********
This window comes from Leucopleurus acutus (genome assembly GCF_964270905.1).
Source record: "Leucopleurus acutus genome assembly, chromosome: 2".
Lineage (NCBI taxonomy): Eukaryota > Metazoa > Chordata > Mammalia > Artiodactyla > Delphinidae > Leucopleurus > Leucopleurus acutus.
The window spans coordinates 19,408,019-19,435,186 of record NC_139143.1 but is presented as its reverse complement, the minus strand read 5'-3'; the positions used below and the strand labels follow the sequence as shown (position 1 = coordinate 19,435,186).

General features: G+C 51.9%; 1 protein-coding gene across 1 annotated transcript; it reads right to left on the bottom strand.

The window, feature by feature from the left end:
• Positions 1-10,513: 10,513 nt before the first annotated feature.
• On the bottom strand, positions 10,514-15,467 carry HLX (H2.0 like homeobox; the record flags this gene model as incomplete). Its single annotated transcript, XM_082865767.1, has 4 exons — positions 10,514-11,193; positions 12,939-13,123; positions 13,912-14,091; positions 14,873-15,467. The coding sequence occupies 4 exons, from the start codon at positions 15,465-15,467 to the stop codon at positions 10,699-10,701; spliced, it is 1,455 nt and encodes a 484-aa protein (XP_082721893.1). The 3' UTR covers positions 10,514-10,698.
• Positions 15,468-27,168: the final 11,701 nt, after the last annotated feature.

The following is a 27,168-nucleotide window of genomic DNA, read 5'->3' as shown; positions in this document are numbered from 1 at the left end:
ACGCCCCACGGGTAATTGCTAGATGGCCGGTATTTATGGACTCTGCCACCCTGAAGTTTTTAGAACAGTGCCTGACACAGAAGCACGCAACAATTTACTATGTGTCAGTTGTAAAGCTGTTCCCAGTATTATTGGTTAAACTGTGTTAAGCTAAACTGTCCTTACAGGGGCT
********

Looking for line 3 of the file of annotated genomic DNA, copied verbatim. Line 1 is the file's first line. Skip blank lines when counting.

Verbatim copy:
Lineage (NCBI taxonomy): Eukaryota > Metazoa > Chordata > Mammalia > Artiodactyla > Delphinidae > Leucopleurus > Leucopleurus acutus.